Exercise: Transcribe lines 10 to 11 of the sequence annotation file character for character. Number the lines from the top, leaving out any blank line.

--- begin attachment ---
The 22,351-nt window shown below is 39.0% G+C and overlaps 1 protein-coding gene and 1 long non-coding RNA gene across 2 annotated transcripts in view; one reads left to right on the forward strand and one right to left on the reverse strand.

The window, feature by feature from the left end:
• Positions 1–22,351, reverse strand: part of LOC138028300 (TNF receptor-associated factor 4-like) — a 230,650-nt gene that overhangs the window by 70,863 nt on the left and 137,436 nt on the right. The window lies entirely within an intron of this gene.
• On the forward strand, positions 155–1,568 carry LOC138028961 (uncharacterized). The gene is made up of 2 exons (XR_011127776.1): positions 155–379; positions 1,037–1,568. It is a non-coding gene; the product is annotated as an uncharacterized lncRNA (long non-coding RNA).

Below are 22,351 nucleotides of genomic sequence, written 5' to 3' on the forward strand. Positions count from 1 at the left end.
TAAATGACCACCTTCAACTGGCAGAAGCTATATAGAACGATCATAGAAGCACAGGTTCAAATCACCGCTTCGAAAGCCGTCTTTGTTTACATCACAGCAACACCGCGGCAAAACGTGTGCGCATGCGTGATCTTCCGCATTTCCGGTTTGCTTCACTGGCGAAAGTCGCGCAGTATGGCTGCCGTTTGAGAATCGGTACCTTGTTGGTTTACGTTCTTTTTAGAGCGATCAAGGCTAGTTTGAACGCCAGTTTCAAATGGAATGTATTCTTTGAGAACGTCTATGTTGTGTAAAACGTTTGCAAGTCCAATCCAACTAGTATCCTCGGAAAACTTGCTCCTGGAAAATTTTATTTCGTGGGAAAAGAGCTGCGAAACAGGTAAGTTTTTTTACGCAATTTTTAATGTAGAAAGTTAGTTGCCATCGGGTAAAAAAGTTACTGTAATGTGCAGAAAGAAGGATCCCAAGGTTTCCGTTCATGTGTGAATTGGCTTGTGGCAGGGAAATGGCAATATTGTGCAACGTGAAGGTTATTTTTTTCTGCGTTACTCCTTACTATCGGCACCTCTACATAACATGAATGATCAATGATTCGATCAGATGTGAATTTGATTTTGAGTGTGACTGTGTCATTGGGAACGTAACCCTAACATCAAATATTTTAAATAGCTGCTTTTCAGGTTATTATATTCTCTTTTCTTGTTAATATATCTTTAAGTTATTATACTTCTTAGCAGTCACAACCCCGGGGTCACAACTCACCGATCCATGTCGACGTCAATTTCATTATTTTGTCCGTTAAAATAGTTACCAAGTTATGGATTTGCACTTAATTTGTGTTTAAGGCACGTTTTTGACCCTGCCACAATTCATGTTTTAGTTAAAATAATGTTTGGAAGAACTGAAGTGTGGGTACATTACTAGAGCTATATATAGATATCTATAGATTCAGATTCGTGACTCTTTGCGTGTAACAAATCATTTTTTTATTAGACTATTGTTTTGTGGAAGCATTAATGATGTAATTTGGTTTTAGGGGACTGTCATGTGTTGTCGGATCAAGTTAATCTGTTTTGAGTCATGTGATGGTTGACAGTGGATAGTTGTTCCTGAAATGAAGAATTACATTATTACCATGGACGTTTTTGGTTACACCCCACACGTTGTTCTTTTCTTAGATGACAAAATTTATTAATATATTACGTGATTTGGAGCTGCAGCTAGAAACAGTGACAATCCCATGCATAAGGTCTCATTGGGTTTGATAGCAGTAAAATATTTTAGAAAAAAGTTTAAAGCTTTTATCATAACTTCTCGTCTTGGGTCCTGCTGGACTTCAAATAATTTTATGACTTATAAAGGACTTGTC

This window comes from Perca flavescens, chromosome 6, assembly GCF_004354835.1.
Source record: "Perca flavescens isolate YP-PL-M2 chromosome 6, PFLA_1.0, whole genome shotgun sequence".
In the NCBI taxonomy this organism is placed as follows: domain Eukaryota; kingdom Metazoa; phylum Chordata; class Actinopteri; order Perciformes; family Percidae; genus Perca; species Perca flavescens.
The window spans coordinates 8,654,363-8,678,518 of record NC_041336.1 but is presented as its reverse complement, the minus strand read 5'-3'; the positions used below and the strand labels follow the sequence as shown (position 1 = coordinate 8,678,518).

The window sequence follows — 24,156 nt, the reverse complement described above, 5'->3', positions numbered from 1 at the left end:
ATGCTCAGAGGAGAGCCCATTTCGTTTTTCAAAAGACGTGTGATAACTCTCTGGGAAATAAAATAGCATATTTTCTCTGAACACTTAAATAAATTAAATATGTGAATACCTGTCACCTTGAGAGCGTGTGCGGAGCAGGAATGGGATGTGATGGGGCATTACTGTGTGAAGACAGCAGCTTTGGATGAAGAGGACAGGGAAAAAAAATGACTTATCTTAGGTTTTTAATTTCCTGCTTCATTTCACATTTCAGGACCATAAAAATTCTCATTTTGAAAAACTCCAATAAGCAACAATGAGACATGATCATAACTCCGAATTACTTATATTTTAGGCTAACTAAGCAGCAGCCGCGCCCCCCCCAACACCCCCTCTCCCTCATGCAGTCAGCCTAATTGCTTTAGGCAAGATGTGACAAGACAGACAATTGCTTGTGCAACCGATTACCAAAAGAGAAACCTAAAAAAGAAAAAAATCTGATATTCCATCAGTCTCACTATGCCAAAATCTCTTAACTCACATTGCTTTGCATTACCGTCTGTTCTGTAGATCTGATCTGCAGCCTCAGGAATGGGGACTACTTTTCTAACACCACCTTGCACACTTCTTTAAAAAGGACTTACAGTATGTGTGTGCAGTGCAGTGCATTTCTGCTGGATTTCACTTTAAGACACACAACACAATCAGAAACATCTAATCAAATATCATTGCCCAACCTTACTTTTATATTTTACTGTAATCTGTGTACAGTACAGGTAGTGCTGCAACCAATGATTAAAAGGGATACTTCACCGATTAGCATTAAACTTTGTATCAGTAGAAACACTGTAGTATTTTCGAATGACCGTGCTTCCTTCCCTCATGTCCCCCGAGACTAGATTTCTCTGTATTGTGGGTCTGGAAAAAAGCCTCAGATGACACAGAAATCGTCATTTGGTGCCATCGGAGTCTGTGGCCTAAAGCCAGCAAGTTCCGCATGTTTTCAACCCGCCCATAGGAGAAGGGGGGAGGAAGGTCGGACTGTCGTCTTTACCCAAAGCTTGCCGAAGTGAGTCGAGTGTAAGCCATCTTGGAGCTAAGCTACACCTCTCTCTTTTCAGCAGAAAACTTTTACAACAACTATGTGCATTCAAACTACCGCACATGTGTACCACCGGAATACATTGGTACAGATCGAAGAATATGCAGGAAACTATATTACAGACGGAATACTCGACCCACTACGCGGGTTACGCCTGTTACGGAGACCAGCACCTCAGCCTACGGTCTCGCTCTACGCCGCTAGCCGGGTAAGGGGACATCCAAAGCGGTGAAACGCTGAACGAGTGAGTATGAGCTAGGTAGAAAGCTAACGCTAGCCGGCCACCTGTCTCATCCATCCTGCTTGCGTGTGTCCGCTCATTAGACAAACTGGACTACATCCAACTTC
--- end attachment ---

The window spans coordinates 8,654,363-8,678,518 of record NC_041336.1 but is presented as its reverse complement, the minus strand read 5'-3'; the positions used below and the strand labels follow the sequence as shown (position 1 = coordinate 8,678,518).

The window sequence follows — 24,156 nt, the reverse complement described above, 5'->3', positions numbered from 1 at the left end: